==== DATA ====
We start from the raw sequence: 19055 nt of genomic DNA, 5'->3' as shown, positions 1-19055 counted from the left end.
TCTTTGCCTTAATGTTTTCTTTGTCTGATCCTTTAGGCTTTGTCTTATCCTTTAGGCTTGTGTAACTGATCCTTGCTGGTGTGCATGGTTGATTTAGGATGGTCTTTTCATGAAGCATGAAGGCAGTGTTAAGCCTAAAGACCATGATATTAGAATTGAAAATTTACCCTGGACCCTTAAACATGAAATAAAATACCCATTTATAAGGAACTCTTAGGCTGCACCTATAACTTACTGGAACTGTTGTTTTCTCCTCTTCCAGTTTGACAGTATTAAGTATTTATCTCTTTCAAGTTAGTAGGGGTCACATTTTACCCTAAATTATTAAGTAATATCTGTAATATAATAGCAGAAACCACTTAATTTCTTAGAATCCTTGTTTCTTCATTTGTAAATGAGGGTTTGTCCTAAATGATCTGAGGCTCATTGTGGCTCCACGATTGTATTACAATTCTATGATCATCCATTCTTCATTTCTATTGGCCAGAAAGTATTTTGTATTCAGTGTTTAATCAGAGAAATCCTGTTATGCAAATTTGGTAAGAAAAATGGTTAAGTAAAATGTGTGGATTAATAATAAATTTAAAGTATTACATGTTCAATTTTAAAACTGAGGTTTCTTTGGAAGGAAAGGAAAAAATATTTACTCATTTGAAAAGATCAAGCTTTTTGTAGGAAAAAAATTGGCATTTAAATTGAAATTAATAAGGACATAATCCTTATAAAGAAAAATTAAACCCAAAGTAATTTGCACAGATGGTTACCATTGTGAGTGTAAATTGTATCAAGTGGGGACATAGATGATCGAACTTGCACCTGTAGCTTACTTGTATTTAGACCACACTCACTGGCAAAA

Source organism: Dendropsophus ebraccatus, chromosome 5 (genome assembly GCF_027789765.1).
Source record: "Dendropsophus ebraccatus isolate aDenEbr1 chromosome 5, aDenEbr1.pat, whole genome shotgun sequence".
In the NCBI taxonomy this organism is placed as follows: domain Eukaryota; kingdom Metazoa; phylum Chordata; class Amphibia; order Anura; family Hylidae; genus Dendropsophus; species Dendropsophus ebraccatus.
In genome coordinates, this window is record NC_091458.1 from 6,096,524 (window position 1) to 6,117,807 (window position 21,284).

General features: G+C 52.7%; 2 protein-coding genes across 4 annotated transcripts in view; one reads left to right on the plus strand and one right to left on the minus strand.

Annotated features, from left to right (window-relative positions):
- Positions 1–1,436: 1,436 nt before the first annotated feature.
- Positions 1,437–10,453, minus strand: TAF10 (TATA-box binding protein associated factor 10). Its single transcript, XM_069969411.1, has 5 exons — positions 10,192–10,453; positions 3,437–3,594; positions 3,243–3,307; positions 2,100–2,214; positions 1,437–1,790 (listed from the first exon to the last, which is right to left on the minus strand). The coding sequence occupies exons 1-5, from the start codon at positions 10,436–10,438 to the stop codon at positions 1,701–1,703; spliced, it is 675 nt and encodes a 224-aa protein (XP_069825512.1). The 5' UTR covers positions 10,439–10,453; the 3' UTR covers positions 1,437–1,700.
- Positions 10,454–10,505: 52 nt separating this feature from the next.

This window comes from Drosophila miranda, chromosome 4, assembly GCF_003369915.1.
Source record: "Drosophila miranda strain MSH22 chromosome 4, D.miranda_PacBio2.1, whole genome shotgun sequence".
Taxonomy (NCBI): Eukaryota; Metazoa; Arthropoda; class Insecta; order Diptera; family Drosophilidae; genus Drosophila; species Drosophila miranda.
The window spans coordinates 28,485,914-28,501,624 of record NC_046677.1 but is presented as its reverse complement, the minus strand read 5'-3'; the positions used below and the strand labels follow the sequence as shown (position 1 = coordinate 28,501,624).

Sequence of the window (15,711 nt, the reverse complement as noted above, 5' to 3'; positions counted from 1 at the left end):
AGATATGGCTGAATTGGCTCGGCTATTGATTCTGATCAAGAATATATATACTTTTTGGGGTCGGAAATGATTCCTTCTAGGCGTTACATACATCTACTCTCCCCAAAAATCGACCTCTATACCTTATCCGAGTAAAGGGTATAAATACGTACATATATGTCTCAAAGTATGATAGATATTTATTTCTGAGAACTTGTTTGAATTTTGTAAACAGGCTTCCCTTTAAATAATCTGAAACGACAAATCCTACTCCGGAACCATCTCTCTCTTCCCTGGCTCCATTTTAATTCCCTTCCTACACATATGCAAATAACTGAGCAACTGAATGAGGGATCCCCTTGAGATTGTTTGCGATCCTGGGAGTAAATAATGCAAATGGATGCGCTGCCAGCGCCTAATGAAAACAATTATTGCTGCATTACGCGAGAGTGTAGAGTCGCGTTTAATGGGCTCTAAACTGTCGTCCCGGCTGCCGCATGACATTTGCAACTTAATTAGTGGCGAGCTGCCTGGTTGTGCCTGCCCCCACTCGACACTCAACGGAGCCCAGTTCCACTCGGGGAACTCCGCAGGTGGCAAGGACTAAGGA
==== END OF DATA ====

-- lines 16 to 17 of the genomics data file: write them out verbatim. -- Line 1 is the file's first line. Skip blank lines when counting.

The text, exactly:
Sequence of the window (15,711 nt, the reverse complement as noted above, 5' to 3'; positions counted from 1 at the left end):
AGATATGGCTGAATTGGCTCGGCTATTGATTCTGATCAAGAATATATATACTTTTTGGGGTCGGAAATGATTCCTTCTAGGCGTTACATACATCTACTCTCCCCAAAAATCGACCTCTATACCTTATCCGAGTAAAGGGTATAAATACGTACATATATGTCTCAAAGTATGATAGATATTTATTTCTGAGAACTTGTTTGAATTTTGTAAACAGGCTTCCCTTTAAATAATCTGAAACGACAAATCCTACTCCGGAACCATCTCTCTCTTCCCTGGCTCCATTTTAATTCCCTTCCTACACATATGCAAATAACTGAGCAACTGAATGAGGGATCCCCTTGAGATTGTTTGCGATCCTGGGAGTAAATAATGCAAATGGATGCGCTGCCAGCGCCTAATGAAAACAATTATTGCTGCATTACGCGAGAGTGTAGAGTCGCGTTTAATGGGCTCTAAACTGTCGTCCCGGCTGCCGCATGACATTTGCAACTTAATTAGTGGCGAGCTGCCTGGTTGTGCCTGCCCCCACTCGACACTCAACGGAGCCCAGTTCCACTCGGGGAACTCCGCAGGTGGCAAGGACTAAGGA